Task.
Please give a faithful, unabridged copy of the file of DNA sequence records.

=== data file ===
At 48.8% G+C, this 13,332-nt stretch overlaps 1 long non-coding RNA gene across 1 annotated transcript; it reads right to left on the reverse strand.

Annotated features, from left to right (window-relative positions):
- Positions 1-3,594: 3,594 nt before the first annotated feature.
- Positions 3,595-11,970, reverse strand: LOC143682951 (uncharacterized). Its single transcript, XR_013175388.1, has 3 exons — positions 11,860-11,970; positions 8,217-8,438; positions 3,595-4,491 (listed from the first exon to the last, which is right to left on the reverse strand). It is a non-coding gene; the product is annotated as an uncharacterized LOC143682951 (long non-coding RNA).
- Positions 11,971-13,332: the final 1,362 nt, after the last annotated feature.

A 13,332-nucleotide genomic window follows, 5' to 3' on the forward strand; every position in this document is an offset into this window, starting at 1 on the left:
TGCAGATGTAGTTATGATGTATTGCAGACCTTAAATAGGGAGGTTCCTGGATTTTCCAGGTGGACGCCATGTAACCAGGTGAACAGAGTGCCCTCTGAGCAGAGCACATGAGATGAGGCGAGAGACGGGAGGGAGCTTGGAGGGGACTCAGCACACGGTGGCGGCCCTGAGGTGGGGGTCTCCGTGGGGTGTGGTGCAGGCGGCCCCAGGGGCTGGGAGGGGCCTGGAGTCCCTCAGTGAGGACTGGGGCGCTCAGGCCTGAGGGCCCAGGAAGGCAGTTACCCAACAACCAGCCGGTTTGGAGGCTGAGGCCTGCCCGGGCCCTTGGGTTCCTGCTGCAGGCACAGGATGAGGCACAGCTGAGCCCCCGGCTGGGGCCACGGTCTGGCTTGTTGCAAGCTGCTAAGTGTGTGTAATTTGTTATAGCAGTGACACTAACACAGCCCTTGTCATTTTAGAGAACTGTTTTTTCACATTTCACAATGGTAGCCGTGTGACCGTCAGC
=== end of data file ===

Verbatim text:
At 48.8% G+C, this 13,332-nt stretch overlaps 1 long non-coding RNA gene across 1 annotated transcript; it reads right to left on the reverse strand.

Annotated features, from left to right (window-relative positions):
- Positions 1-3,594: 3,594 nt before the first annotated feature.
- Positions 3,595-11,970, reverse strand: LOC143682951 (uncharacterized). Its single transcript, XR_013175388.1, has 3 exons — positions 11,860-11,970; positions 8,217-8,438; positions 3,595-4,491 (listed from the first exon to the last, which is right to left on the reverse strand). It is a non-coding gene; the product is annotated as an uncharacterized LOC143682951 (long non-coding RNA).
- Positions 11,971-13,332: the final 1,362 nt, after the last annotated feature.

A 13,332-nucleotide genomic window follows, 5' to 3' on the forward strand; every position in this document is an offset into this window, starting at 1 on the left:
TGCAGATGTAGTTATGATGTATTGCAGACCTTAAATAGGGAGGTTCCTGGATTTTCCAGGTGGACGCCATGTAACCAGGTGAACAGAGTGCCCTCTGAGCAGAGCACATGAGATGAGGCGAGAGACGGGAGGGAGCTTGGAGGGGACTCAGCACACGGTGGCGGCCCTGAGGTGGGGGTCTCCGTGGGGTGTGGTGCAGGCGGCCCCAGGGGCTGGGAGGGGCCTGGAGTCCCTCAGTGAGGACTGGGGCGCTCAGGCCTGAGGGCCCAGGAAGGCAGTTACCCAACAACCAGCCGGTTTGGAGGCTGAGGCCTGCCCGGGCCCTTGGGTTCCTGCTGCAGGCACAGGATGAGGCACAGCTGAGCCCCCGGCTGGGGCCACGGTCTGGCTTGTTGCAAGCTGCTAAGTGTGTGTAATTTGTTATAGCAGTGACACTAACACAGCCCTTGTCATTTTAGAGAACTGTTTTTTCACATTTCACAATGGTAGCCGTGTGACCGTCAGC